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Some men opposed the employment of women in WWI when their work was absolutely crucial. Why did men oppose this?

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Introduction

Why did some men oppose employment of women in industry? To start off with, some men opposed the employment of women in WWI when their work was absolutely crucial. Why did men oppose this? To start with, the working class was very dominant by the males. Traditionally, the men went out to work, while the women stayed at home and looked after the rest of the family. The "traditional" women jobs included cooking and cleaning the house etc. When women came into factories to work, men felt like women were "Breaking the tradition." Because men were so used to having other men around them during working hours, the whole atmosphere in the work place was changed when women were working. They felt like they had to act differently in front of women, and they didn't like the change. This, of course, sparked the loathing of women at work, and often led to forms of bullying. ...read more.

Middle

They believed that women were "stealing" job places off men who were in the army. If women took their places, what job prospects would their friends and family return to? Also, the mood in the front line was that they should be able to return to their normal day jobs once the war was over. They did not expect for them to have been taken by women, who were seen as house wives. Factory jobs were the main jobs that women replaced men doing. These jobs usually required hard labour, typically performed by males. According to Source H, "Women can satisfactorily handle much heavier pieces of metal than had been previously dreamt of." Women weren't only replacing men in factory life (though source I states that "women preferred factory life"). Other jobs were now female dominated such as conductors on buses and trams. Women now even tackled the more dangerous jobs such as Air-raid conductors and Fire officers. ...read more.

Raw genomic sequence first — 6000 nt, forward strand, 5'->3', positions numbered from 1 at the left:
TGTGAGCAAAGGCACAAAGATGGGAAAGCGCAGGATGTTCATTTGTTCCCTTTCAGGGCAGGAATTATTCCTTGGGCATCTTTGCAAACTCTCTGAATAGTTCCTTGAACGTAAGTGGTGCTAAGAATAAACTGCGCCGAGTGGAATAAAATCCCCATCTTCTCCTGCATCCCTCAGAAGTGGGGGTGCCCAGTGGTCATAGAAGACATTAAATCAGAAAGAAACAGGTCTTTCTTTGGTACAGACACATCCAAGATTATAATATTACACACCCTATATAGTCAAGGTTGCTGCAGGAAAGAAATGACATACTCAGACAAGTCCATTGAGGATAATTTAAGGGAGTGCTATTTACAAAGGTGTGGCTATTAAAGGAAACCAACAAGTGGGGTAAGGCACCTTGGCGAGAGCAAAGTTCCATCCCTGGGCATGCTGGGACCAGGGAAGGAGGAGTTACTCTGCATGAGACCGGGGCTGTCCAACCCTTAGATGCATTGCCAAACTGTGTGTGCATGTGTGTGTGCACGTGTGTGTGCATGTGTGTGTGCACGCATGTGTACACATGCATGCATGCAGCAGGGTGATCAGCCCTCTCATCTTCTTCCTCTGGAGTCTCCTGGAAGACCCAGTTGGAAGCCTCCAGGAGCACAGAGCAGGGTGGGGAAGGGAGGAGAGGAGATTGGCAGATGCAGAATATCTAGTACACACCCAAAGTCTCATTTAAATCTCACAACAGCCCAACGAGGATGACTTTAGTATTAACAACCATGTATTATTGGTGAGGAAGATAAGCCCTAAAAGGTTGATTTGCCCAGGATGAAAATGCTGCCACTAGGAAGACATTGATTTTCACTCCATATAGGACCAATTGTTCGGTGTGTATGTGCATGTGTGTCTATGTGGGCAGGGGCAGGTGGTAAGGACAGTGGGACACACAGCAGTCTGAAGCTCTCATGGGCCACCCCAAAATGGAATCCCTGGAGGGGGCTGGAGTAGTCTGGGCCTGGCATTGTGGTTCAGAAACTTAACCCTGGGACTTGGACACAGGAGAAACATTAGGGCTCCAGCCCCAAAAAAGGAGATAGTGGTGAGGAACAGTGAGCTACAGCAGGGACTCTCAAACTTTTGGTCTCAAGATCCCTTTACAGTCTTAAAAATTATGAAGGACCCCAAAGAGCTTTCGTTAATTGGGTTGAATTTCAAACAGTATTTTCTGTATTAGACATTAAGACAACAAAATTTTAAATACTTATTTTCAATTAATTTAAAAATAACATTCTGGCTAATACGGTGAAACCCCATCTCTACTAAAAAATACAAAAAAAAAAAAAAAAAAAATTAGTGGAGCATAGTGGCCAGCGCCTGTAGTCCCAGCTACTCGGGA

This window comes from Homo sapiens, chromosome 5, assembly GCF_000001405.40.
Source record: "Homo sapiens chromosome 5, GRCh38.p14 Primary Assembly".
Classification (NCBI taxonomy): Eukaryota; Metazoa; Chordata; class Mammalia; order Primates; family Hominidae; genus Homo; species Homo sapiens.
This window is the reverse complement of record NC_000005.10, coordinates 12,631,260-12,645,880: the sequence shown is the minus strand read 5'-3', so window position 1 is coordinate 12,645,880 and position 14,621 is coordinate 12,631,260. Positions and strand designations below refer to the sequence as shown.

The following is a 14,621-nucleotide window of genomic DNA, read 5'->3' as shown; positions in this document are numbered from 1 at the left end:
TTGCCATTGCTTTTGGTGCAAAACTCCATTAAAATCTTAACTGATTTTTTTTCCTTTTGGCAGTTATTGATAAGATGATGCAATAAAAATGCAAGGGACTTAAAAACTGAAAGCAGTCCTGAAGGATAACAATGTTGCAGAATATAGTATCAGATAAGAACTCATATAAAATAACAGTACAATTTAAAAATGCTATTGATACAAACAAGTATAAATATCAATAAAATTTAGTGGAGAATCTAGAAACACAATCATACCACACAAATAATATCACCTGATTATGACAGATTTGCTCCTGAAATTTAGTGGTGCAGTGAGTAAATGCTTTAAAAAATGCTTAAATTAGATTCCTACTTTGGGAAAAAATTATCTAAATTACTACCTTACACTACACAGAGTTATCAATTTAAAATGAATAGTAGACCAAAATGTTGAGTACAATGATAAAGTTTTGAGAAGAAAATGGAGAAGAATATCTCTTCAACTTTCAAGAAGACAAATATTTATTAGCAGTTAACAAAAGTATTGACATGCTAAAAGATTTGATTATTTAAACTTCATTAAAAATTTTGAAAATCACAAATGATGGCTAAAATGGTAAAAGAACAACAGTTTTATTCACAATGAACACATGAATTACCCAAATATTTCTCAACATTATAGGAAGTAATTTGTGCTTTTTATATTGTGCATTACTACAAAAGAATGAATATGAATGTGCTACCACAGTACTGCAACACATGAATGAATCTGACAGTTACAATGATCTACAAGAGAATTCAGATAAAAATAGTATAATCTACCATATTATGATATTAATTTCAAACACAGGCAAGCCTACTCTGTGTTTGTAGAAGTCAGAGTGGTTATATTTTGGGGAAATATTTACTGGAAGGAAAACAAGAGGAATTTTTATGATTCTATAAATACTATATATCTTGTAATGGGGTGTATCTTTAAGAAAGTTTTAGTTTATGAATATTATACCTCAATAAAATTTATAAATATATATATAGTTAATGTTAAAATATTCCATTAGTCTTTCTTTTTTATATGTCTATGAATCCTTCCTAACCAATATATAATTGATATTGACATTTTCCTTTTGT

Conclusion

This view was shared even by the factory owners themselves. "When the boys come back we are not going to keep you any longer girls." So, in conclusion, men had many reasons why they opposed women in the workplace. The main ones were for job security and to keep society male dominant, like it was traditionally. They did not believe in equality as we do today, and this is visibly expressed in Source G. Men were afraid that they would lose their jobs if women proved themselves, and this in turn, would lead to a more female society elsewhere. Men felt as though they had to work incredibly hard to earn their places in the working society, and they did not like the intrusion of women who had very little training and experience. Finally, if women didn't take over their jobs completely, men were worried about a pay cut if women were working for less. It has been stated in source A, women generally thought they were "very well off earning �5 a week." This was a massive pay rise compared to the "�2 a month" that women were previously earning. ...read more.

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